In This Review

Sounds of Vacation: Political Economies of Caribbean Tourism
Sounds of Vacation: Political Economies of Caribbean Tourism
Edited by Jocelyne Guilbault and Timothy Rommen
Duke University Press, 2019, 248 pp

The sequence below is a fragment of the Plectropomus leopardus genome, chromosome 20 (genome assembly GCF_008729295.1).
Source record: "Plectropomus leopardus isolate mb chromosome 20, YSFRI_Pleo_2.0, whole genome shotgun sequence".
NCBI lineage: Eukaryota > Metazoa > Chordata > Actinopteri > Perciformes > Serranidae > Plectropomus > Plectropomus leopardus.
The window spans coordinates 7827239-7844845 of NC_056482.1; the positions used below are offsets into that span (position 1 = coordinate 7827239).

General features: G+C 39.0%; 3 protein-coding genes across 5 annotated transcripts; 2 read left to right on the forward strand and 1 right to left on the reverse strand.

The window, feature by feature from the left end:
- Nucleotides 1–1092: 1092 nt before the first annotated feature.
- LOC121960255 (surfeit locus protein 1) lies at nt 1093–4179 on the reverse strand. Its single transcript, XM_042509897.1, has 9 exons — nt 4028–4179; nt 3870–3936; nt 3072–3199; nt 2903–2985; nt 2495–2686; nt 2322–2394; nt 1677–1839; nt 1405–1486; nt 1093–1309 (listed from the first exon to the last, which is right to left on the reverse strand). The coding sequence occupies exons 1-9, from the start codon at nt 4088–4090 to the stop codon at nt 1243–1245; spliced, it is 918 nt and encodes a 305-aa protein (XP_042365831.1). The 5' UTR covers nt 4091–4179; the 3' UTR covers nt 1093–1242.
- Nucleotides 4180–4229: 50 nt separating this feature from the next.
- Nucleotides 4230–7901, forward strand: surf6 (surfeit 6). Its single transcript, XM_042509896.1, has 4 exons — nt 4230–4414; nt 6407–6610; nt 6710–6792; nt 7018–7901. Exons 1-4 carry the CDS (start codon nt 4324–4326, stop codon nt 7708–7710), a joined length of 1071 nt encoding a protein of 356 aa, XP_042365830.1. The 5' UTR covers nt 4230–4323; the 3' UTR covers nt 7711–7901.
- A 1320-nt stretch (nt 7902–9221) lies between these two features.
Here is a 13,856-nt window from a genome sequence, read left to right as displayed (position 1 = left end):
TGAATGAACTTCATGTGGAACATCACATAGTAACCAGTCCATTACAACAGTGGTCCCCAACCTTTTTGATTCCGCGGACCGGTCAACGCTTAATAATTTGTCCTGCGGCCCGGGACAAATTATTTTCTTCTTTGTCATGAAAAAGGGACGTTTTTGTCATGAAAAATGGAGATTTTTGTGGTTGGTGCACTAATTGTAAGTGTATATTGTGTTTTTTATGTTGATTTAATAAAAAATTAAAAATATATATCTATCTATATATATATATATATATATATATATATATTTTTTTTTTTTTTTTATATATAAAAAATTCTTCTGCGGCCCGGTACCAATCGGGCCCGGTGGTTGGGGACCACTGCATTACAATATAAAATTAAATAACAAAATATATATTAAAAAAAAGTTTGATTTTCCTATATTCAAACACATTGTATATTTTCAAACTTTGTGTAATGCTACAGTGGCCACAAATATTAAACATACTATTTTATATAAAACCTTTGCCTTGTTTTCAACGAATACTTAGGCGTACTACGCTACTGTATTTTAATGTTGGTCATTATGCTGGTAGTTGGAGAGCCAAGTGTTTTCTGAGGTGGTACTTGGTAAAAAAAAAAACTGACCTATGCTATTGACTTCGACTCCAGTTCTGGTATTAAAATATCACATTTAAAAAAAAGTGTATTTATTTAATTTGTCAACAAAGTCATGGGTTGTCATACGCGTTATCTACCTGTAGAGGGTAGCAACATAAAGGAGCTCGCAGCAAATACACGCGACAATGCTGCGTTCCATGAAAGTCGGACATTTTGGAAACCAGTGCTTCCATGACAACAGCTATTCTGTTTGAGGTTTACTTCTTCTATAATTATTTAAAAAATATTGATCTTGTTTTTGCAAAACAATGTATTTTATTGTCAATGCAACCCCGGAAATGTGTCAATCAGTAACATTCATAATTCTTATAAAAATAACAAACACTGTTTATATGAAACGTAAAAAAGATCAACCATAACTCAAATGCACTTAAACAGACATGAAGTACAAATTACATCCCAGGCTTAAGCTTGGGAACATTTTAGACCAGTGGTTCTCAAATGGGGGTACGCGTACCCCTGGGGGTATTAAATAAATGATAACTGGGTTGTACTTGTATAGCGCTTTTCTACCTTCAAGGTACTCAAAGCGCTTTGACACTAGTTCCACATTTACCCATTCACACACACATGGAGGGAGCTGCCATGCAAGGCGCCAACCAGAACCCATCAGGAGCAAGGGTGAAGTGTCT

In this innovative but uneven collection of essays, anthropologists and ethnomusicologists explore the sounds and music of the all-inclusive resorts (hotels offering prepaid vacation packages that include lodging, meals, and entertainment) that are booming all over the Caribbean. The scholars borrow from critical theory—including a Marxist focus on the alienation of labor and postmodern pessimism—with some going so far as to compare the resorts to slave plantations. None of the contributors brings a business background to the study of what are, after all, commercial enterprises. In their ethnographic interviews of resort managers and musicians, some of the contributors discover that studious deliberations go into choosing the melodies, tempos, sequencing, volume, and placement of songs in public areas, with attention paid to carefully balancing familiar tunes with the discovery of new sounds; such “soundscape curation” furthers the resorts’ commercial goal of pleasing the guests. Many of the musicians are well-traveled cosmopolitans capable of creatively blending global knowledge with pride in their local legacies.